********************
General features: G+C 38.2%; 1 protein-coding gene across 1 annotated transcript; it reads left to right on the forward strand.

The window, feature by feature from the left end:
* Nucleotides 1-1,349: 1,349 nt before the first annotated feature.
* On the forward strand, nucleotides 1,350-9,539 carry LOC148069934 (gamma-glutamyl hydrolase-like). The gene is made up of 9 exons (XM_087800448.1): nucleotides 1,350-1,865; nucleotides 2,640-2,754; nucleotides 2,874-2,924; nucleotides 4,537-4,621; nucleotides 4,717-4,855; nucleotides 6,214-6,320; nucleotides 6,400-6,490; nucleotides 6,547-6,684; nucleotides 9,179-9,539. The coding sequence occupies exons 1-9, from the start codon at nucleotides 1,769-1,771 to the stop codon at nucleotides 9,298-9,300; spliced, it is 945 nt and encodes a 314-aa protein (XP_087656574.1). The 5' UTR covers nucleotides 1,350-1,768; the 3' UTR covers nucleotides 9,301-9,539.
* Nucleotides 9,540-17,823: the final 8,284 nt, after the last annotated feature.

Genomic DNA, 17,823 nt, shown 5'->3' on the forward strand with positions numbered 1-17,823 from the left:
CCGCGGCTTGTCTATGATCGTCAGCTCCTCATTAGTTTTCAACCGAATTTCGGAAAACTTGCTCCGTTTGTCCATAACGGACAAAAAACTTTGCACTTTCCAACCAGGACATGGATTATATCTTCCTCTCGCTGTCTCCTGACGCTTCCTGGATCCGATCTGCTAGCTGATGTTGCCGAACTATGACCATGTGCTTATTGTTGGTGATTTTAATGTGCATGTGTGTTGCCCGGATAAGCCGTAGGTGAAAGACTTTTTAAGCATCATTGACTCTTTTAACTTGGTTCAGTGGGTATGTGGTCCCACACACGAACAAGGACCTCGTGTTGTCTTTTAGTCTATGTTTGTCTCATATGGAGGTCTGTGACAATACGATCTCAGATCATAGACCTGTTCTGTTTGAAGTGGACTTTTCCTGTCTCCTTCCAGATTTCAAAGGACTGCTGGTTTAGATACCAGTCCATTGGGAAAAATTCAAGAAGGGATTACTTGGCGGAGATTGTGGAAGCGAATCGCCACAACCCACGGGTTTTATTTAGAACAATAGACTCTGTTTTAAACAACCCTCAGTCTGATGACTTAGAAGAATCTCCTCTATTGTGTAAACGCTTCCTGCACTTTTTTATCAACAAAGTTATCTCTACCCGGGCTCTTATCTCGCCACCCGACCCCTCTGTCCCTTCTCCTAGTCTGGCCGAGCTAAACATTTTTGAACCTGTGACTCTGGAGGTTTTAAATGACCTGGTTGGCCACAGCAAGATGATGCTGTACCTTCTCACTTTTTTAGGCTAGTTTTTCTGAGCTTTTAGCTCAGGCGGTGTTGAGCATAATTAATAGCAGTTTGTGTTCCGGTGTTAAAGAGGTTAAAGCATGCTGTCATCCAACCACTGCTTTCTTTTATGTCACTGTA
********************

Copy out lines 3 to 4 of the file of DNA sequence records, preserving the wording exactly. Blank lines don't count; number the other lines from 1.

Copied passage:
* Nucleotides 1-1,349: 1,349 nt before the first annotated feature.
* On the forward strand, nucleotides 1,350-9,539 carry LOC148069934 (gamma-glutamyl hydrolase-like). The gene is made up of 9 exons (XM_087800448.1): nucleotides 1,350-1,865; nucleotides 2,640-2,754; nucleotides 2,874-2,924; nucleotides 4,537-4,621; nucleotides 4,717-4,855; nucleotides 6,214-6,320; nucleotides 6,400-6,490; nucleotides 6,547-6,684; nucleotides 9,179-9,539. The coding sequence occupies exons 1-9, from the start codon at nucleotides 1,769-1,771 to the stop codon at nucleotides 9,298-9,300; spliced, it is 945 nt and encodes a 314-aa protein (XP_087656574.1). The 5' UTR covers nucleotides 1,350-1,768; the 3' UTR covers nucleotides 9,301-9,539.